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December 2015

This month I’d like to explore further, the documents mentioned in the new book by Professor Lyn Millner, The Allure of Immortality.

One of the criticisms of Cyrus Teed was that he was a charlatan. He may have been, but there is no real proof of this, only hearsay and media reports. Of course, the media in 19th century America is well known for its yellow journalism. Most newspapers never let facts get in the way.

Jeannie Fox Miller (date unknown)

Jeannie Fox Miller (date unknown)

Despite this, there were some rumblings and even lawsuits against Dr. Teed for alienation of affections. One such case was that of Sidney C. Miller and his wife Jeannie Fox Miller. Ironically, Sidney Miller was originally a friend of the Koreshans. His wife, who had become a follower of Teed, invited A.W.K. (Abie) Andrews and his wife, Jennie, to stay with them at their house when the Andrews family first relocated to Chicago. Sidney Miller became more and more uncomfortable with the Koreshans and when his wife moved out of the house, he used legal means to try and ruin Teed. There are a number of references to this both on our website and, of course, in Professor Millner’s book. When the Millers finally divorced, there was supposedly a requirement that none of the Miller children would be bared from partaking in any Koreshan actiity until the age of 14.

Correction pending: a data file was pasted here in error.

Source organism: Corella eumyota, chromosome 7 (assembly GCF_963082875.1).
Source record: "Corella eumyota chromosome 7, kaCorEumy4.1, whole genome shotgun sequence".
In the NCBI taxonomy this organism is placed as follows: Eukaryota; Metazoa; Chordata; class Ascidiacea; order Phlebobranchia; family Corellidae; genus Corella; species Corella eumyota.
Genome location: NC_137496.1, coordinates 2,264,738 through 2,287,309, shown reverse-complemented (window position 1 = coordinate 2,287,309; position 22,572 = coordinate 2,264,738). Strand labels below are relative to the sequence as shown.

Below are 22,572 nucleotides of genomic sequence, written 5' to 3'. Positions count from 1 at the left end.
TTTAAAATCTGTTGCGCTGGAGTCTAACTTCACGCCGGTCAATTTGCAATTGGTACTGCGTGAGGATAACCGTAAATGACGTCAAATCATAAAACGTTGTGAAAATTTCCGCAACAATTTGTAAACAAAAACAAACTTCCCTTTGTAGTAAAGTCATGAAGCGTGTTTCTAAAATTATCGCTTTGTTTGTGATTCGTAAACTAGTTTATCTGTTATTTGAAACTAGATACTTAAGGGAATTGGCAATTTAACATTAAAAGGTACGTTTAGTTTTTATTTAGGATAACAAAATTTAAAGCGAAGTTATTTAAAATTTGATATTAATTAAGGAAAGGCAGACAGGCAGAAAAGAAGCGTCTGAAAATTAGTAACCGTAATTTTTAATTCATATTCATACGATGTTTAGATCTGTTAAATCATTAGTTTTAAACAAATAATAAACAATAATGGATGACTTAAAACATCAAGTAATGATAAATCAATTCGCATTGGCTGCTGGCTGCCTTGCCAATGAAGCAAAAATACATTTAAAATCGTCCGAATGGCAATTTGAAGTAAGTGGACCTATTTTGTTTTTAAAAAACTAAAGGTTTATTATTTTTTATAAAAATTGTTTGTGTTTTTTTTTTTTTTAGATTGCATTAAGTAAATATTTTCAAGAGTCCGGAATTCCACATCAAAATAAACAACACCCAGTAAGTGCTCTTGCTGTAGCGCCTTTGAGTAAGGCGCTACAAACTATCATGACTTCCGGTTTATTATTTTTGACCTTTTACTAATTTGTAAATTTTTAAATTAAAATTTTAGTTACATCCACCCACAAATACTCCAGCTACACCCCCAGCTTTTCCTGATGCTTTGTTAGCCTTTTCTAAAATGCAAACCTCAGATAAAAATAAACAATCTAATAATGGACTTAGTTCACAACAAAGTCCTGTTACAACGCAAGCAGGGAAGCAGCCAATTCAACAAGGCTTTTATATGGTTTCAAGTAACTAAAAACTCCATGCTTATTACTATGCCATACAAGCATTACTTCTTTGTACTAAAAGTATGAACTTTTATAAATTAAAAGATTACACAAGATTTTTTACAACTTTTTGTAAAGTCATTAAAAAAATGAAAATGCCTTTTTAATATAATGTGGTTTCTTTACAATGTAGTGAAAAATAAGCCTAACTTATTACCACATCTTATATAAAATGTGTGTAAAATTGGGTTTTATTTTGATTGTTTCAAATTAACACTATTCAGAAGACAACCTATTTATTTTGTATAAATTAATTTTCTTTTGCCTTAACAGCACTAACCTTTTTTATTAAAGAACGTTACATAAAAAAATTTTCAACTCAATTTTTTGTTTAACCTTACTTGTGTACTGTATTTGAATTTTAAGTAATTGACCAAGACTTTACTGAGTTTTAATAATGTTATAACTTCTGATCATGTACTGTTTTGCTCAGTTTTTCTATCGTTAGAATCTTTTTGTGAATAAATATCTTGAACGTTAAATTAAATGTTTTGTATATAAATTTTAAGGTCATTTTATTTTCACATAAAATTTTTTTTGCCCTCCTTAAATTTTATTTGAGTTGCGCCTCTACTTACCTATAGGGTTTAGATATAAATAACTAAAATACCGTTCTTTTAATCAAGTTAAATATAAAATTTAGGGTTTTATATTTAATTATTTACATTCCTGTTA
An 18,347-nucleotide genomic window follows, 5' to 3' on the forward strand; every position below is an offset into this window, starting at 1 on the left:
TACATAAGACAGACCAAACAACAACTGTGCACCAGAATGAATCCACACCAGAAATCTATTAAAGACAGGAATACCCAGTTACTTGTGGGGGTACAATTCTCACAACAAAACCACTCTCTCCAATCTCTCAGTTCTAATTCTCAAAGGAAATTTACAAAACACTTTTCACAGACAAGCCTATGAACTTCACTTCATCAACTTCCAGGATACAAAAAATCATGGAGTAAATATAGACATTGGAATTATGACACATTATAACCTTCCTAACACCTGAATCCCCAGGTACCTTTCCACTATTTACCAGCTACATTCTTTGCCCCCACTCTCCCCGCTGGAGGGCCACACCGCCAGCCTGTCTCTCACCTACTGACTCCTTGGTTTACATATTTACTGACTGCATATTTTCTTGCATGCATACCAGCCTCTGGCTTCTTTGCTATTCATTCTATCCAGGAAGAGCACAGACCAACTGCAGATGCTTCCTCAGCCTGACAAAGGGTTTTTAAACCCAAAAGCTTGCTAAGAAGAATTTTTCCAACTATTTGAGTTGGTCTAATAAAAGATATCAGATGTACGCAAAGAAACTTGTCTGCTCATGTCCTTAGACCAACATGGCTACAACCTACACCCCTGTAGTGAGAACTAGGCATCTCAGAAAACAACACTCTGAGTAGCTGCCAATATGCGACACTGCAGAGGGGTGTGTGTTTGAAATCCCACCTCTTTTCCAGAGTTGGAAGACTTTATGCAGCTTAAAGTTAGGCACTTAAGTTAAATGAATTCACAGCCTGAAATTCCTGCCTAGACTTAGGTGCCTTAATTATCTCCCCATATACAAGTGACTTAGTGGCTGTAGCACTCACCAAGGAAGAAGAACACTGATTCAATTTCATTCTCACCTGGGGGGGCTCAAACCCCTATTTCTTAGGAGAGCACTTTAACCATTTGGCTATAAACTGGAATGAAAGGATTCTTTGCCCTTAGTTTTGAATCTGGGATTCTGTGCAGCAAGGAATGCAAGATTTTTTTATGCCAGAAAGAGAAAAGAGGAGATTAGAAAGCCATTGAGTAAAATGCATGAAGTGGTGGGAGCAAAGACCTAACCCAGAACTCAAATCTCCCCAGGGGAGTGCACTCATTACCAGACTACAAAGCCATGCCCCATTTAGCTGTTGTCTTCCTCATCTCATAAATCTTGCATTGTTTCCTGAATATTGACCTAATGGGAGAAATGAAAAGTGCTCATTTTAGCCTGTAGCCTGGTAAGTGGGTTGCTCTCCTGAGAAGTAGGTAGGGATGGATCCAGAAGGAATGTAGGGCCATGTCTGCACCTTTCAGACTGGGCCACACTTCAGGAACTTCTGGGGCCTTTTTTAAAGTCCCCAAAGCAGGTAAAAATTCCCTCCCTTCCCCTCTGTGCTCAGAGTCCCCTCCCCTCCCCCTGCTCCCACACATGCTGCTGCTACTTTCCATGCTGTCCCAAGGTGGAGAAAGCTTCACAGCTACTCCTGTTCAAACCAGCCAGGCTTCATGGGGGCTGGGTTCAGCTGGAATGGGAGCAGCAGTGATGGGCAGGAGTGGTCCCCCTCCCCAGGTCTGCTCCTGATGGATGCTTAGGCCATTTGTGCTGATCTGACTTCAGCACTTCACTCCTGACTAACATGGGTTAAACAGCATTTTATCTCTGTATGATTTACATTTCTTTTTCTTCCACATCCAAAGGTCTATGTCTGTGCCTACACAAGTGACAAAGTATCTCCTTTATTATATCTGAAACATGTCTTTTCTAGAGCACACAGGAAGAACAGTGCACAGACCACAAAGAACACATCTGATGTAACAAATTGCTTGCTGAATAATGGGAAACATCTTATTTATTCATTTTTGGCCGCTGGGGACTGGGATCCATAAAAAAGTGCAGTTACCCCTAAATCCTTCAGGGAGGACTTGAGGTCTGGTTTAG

In 1892, the “Flaming Sword” ((1)) ran an article dismissing all of Sidney Miller’s claims. Here is a view of that article which appeared on page-1.


  1. January 6, 1892 – Volume-3, No.3 []

Categories: Monthly Feature.

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